I might internally procrastinate about doing dishes for example, but if my wife dares to even suggest or ask if I’d be willing... that procrastination will flare into an outright rebellion against doing that “THING” that is “required” of me. Not saying I externalize the conflict, but mentally that part of me that was causing me to procrastinate is now engaged in guerrilla warfare.

My morning was just ambushed by this small bit of writing btw. I'm "supposed" to be doing some programming you know. Deadlines are looming, people are getting anxious and I'm writing about my penchant for procrastination. ;)

O.


I have always fought with procrastination, and it always has boiled down to feeling forced to do things. If something is not happening in the moment, if it’s not feel spontaneous then I balk at doing it.

That's no more an answer than saying if a painting is has too many chairs in it you balk at looking at it. Balking at not-spontaneous things is a description of what you do, but not why you do that behaviour, right?

that procrastination will flare into an outright rebellion against doing that “THING” that is “required” of me.

This is not explaining that you procrastinate because you feel controlled, this is observing that you feel controlled and observing that you procrastinate, both when (something unspecified) is the case.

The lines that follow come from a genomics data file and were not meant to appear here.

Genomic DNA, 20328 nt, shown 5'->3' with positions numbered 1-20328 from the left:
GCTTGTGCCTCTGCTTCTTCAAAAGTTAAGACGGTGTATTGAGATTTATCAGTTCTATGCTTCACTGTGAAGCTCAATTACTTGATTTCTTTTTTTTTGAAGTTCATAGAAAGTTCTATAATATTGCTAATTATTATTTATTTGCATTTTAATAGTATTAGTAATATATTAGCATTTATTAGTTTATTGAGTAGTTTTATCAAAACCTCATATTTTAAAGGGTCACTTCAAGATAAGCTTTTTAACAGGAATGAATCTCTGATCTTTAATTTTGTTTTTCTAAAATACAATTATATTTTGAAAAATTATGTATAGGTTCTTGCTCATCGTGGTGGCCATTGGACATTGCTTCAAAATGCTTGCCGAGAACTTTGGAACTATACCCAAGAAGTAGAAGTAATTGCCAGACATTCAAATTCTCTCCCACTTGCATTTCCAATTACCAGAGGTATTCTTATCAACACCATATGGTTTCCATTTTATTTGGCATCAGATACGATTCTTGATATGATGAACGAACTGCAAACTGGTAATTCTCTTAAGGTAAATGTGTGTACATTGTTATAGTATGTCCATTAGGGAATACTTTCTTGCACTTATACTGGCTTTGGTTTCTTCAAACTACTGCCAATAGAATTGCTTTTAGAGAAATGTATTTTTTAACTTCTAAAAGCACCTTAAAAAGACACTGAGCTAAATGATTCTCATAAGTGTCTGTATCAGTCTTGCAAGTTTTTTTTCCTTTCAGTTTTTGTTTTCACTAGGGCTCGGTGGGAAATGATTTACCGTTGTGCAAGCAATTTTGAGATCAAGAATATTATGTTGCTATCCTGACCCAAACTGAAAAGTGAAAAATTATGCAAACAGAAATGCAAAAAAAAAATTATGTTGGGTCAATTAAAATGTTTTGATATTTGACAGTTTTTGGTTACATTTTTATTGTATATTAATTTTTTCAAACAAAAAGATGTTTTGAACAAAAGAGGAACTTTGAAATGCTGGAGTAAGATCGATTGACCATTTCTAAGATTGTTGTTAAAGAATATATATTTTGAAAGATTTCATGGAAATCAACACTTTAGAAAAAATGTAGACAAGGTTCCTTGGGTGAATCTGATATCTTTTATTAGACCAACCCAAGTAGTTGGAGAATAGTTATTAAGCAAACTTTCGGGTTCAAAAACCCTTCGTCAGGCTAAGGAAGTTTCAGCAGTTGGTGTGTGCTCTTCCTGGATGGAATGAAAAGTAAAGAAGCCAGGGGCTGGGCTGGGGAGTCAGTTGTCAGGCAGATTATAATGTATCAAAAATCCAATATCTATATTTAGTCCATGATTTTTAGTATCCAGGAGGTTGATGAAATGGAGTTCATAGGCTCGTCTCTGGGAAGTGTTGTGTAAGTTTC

Feeling controlled -> procrastination is not a link which must exist, is it? You can imagine people without that link, right?


I think you are replacing one extreme claim with another.

Becoming better at something means that either your body or your brain have to do do something that it's not used to and doesn't feel comfortable with. It doesn't matter how much you love what you do it's still going to feel harder and thus there are a million other things you would rather do.

When I were young I practiced the guitar 10 hours a day for a long period of time. I loved (and still love) music but it was hard even with this love for my field.

If I wanted to I could simply have been playing things that I already knew. Playing around and not getting any better.

But to become better at something you need to get the discipline to get on with it and that will "hurt".

There are no easy ways to become better.